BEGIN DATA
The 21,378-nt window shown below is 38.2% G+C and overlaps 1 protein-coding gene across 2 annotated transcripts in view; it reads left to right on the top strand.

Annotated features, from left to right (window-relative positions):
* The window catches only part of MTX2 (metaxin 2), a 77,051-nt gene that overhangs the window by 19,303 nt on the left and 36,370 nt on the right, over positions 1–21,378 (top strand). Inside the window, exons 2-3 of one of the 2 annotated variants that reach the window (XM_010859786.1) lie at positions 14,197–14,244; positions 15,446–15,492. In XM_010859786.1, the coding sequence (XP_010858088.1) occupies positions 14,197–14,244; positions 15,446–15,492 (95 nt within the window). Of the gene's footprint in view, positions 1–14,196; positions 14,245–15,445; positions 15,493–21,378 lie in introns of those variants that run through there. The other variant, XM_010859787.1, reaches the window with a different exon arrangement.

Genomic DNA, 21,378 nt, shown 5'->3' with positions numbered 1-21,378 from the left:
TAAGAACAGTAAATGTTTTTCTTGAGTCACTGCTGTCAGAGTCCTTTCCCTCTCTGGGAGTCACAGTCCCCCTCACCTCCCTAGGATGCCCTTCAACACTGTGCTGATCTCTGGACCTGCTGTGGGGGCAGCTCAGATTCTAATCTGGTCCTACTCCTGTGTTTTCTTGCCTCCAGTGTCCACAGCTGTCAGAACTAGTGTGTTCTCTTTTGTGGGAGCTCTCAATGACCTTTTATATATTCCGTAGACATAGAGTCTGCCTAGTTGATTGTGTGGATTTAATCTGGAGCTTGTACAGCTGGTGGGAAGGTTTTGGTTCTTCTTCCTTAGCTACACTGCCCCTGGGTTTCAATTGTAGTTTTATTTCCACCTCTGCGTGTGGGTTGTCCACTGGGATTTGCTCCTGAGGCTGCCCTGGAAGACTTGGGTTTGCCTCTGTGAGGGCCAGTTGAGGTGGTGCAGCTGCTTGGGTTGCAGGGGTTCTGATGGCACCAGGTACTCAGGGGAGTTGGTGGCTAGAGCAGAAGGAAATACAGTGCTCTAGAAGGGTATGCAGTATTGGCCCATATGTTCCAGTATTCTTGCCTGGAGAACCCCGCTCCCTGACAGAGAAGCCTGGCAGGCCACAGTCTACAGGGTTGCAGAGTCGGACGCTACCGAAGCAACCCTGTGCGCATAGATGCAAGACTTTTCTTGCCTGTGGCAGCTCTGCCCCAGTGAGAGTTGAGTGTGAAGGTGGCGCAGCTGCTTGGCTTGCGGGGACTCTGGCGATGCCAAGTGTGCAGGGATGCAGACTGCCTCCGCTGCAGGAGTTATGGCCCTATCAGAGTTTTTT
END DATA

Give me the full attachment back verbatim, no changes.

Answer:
The 21,378-nt window shown below is 38.2% G+C and overlaps 1 protein-coding gene across 2 annotated transcripts in view; it reads left to right on the top strand.

Annotated features, from left to right (window-relative positions):
* The window catches only part of MTX2 (metaxin 2), a 77,051-nt gene that overhangs the window by 19,303 nt on the left and 36,370 nt on the right, over positions 1–21,378 (top strand). Inside the window, exons 2-3 of one of the 2 annotated variants that reach the window (XM_010859786.1) lie at positions 14,197–14,244; positions 15,446–15,492. In XM_010859786.1, the coding sequence (XP_010858088.1) occupies positions 14,197–14,244; positions 15,446–15,492 (95 nt within the window). Of the gene's footprint in view, positions 1–14,196; positions 14,245–15,445; positions 15,493–21,378 lie in introns of those variants that run through there. The other variant, XM_010859787.1, reaches the window with a different exon arrangement.

Genomic DNA, 21,378 nt, shown 5'->3' with positions numbered 1-21,378 from the left:
TAAGAACAGTAAATGTTTTTCTTGAGTCACTGCTGTCAGAGTCCTTTCCCTCTCTGGGAGTCACAGTCCCCCTCACCTCCCTAGGATGCCCTTCAACACTGTGCTGATCTCTGGACCTGCTGTGGGGGCAGCTCAGATTCTAATCTGGTCCTACTCCTGTGTTTTCTTGCCTCCAGTGTCCACAGCTGTCAGAACTAGTGTGTTCTCTTTTGTGGGAGCTCTCAATGACCTTTTATATATTCCGTAGACATAGAGTCTGCCTAGTTGATTGTGTGGATTTAATCTGGAGCTTGTACAGCTGGTGGGAAGGTTTTGGTTCTTCTTCCTTAGCTACACTGCCCCTGGGTTTCAATTGTAGTTTTATTTCCACCTCTGCGTGTGGGTTGTCCACTGGGATTTGCTCCTGAGGCTGCCCTGGAAGACTTGGGTTTGCCTCTGTGAGGGCCAGTTGAGGTGGTGCAGCTGCTTGGGTTGCAGGGGTTCTGATGGCACCAGGTACTCAGGGGAGTTGGTGGCTAGAGCAGAAGGAAATACAGTGCTCTAGAAGGGTATGCAGTATTGGCCCATATGTTCCAGTATTCTTGCCTGGAGAACCCCGCTCCCTGACAGAGAAGCCTGGCAGGCCACAGTCTACAGGGTTGCAGAGTCGGACGCTACCGAAGCAACCCTGTGCGCATAGATGCAAGACTTTTCTTGCCTGTGGCAGCTCTGCCCCAGTGAGAGTTGAGTGTGAAGGTGGCGCAGCTGCTTGGCTTGCGGGGACTCTGGCGATGCCAAGTGTGCAGGGATGCAGACTGCCTCCGCTGCAGGAGTTATGGCCCTATCAGAGTTTTTT